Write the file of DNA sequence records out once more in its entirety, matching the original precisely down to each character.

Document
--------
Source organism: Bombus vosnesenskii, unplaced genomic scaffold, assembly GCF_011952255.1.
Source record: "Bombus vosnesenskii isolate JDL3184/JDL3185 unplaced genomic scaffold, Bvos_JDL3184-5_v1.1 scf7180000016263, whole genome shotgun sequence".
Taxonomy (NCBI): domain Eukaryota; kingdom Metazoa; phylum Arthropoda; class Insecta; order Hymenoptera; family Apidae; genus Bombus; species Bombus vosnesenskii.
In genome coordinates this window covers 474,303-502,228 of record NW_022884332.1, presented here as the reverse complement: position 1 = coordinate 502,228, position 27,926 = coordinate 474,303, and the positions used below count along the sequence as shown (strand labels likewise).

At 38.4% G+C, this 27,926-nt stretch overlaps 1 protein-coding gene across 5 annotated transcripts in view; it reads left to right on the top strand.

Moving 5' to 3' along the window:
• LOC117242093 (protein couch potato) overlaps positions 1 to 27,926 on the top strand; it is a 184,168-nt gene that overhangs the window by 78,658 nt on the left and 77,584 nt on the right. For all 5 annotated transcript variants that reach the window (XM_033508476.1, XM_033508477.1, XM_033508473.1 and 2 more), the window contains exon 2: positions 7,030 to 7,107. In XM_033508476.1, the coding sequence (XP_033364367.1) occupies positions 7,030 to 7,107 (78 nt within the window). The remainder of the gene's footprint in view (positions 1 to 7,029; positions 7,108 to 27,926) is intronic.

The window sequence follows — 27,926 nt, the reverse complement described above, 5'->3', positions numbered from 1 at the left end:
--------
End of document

Source organism: Bombus vosnesenskii, unplaced genomic scaffold, assembly GCF_011952255.1.
Source record: "Bombus vosnesenskii isolate JDL3184/JDL3185 unplaced genomic scaffold, Bvos_JDL3184-5_v1.1 scf7180000016263, whole genome shotgun sequence".
Taxonomy (NCBI): domain Eukaryota; kingdom Metazoa; phylum Arthropoda; class Insecta; order Hymenoptera; family Apidae; genus Bombus; species Bombus vosnesenskii.
In genome coordinates this window covers 474,303-502,228 of record NW_022884332.1, presented here as the reverse complement: position 1 = coordinate 502,228, position 27,926 = coordinate 474,303, and the positions used below count along the sequence as shown (strand labels likewise).

At 38.4% G+C, this 27,926-nt stretch overlaps 1 protein-coding gene across 5 annotated transcripts in view; it reads left to right on the top strand.

Moving 5' to 3' along the window:
• LOC117242093 (protein couch potato) overlaps positions 1 to 27,926 on the top strand; it is a 184,168-nt gene that overhangs the window by 78,658 nt on the left and 77,584 nt on the right. For all 5 annotated transcript variants that reach the window (XM_033508476.1, XM_033508477.1, XM_033508473.1 and 2 more), the window contains exon 2: positions 7,030 to 7,107. In XM_033508476.1, the coding sequence (XP_033364367.1) occupies positions 7,030 to 7,107 (78 nt within the window). The remainder of the gene's footprint in view (positions 1 to 7,029; positions 7,108 to 27,926) is intronic.

The window sequence follows — 27,926 nt, the reverse complement described above, 5'->3', positions numbered from 1 at the left end: